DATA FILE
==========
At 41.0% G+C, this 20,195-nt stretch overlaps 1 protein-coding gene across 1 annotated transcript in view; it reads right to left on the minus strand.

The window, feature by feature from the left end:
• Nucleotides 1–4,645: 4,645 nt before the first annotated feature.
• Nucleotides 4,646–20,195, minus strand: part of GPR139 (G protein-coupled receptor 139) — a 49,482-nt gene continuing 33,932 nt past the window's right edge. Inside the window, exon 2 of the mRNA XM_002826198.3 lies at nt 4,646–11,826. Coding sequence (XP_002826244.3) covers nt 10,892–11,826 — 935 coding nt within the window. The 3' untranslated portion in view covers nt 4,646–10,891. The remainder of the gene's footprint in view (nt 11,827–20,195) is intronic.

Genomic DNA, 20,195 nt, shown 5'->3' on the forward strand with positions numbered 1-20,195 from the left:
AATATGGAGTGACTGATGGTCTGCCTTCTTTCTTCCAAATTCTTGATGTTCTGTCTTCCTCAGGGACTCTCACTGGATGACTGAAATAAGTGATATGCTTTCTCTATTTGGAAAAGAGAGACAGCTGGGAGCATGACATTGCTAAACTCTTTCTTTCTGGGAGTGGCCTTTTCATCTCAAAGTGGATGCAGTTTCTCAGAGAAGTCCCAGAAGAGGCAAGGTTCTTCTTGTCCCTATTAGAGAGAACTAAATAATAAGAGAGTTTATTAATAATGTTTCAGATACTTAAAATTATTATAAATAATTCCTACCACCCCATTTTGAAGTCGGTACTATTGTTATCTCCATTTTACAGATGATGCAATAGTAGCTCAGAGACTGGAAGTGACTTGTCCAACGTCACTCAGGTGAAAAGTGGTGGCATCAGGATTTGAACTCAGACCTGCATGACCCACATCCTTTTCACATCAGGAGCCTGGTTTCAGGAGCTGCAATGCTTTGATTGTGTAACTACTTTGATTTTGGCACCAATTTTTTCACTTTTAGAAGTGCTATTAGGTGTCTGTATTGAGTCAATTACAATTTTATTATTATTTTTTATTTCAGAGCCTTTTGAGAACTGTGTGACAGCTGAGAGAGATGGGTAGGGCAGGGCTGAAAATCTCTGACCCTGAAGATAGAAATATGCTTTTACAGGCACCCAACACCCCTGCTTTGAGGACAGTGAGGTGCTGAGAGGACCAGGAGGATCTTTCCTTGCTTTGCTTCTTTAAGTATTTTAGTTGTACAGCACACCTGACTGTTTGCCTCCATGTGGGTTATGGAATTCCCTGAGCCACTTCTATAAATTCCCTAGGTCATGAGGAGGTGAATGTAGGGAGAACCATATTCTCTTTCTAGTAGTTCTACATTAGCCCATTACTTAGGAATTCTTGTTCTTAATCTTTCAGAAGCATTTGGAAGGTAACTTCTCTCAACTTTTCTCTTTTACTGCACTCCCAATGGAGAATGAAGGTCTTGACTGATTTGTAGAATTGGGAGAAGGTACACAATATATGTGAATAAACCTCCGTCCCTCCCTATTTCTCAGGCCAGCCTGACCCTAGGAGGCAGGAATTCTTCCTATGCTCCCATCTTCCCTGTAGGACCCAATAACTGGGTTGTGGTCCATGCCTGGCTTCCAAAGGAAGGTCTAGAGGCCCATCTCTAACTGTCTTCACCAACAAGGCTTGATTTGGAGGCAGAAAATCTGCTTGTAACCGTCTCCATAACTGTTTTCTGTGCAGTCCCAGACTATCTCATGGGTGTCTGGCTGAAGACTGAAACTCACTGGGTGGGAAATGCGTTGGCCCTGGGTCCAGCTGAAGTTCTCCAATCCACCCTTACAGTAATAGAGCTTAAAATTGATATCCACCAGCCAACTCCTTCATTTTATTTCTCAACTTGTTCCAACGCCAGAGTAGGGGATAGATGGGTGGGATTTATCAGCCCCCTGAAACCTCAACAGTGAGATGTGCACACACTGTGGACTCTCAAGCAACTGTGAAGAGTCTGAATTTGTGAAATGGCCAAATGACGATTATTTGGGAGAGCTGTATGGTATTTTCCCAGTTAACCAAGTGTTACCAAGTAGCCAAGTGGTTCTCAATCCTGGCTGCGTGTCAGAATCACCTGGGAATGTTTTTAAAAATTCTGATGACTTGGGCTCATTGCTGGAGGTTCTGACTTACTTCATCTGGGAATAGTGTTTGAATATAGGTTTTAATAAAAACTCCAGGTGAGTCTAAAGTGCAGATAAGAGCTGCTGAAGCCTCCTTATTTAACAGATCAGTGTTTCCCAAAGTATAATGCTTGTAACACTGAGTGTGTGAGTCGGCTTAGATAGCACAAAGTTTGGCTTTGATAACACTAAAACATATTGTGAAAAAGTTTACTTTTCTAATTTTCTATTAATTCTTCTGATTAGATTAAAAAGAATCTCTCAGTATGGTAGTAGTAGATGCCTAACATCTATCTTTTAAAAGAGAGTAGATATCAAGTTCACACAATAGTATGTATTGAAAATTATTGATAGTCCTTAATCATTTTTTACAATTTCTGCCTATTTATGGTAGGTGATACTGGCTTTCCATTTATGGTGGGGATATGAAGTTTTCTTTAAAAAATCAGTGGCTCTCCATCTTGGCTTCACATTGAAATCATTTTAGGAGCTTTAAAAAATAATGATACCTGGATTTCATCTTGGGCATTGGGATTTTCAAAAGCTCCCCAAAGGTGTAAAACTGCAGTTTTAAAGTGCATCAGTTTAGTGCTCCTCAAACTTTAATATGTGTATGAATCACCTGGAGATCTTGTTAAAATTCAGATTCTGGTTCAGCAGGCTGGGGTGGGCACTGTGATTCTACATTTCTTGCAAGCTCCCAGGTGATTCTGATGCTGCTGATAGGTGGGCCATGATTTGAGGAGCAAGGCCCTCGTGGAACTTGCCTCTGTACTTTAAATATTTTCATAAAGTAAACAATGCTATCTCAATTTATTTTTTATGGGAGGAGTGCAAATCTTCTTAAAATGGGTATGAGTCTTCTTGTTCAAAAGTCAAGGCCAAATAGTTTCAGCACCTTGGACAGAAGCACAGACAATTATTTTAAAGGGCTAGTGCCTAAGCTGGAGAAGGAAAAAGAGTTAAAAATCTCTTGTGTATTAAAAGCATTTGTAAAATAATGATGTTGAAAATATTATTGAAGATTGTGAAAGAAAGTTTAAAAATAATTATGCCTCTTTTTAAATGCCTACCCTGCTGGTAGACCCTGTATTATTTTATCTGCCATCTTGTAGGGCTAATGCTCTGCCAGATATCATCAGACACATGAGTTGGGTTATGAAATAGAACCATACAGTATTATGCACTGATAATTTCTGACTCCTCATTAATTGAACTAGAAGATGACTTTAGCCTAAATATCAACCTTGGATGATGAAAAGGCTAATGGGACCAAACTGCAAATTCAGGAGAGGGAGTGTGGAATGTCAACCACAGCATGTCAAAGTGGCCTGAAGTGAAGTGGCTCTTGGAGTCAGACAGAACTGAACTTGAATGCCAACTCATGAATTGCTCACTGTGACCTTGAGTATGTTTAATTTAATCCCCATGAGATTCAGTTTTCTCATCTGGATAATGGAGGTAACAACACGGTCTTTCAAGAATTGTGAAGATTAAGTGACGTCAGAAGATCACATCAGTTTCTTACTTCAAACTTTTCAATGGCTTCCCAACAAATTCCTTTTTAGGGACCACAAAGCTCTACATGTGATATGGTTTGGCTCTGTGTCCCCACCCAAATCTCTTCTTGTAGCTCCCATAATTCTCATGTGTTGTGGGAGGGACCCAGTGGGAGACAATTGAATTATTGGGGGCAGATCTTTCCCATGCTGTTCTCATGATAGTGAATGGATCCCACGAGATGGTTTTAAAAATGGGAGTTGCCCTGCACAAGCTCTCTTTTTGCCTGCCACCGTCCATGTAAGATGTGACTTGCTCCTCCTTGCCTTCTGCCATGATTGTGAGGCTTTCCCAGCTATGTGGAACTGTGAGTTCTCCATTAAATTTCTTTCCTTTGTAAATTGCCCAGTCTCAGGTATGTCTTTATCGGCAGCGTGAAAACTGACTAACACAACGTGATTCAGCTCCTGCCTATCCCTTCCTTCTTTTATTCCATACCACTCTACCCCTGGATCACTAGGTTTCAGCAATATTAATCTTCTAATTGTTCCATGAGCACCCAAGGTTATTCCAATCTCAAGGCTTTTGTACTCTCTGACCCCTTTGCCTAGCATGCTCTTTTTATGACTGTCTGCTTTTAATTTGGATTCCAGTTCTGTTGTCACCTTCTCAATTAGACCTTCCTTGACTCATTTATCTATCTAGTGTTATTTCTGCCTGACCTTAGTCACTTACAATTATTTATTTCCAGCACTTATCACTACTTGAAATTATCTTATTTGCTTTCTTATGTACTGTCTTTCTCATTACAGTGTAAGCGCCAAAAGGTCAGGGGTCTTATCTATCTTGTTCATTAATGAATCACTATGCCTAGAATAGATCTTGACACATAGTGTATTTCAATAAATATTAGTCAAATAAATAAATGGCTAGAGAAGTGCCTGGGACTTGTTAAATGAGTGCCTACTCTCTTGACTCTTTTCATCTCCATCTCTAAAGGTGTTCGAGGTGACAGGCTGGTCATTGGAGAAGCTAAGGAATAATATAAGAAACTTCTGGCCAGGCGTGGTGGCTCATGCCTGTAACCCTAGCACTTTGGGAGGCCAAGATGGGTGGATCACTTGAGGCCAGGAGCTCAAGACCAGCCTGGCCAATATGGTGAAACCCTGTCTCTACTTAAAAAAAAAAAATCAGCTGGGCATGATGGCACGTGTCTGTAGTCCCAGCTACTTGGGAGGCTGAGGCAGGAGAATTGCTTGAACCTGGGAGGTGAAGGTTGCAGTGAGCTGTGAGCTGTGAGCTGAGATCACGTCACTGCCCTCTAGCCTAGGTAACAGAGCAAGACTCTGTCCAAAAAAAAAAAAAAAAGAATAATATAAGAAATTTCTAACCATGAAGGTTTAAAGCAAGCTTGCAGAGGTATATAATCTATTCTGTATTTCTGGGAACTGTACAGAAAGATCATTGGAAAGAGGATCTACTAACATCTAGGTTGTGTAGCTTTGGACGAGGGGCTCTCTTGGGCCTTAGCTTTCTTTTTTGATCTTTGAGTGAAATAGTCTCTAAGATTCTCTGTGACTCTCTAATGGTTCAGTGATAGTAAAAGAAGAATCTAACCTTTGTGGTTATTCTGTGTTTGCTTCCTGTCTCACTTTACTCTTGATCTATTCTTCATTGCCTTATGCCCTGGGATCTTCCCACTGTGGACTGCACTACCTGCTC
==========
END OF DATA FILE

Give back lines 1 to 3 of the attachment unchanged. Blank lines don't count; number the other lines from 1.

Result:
At 41.0% G+C, this 20,195-nt stretch overlaps 1 protein-coding gene across 1 annotated transcript in view; it reads right to left on the minus strand.

The window, feature by feature from the left end:
• Nucleotides 1–4,645: 4,645 nt before the first annotated feature.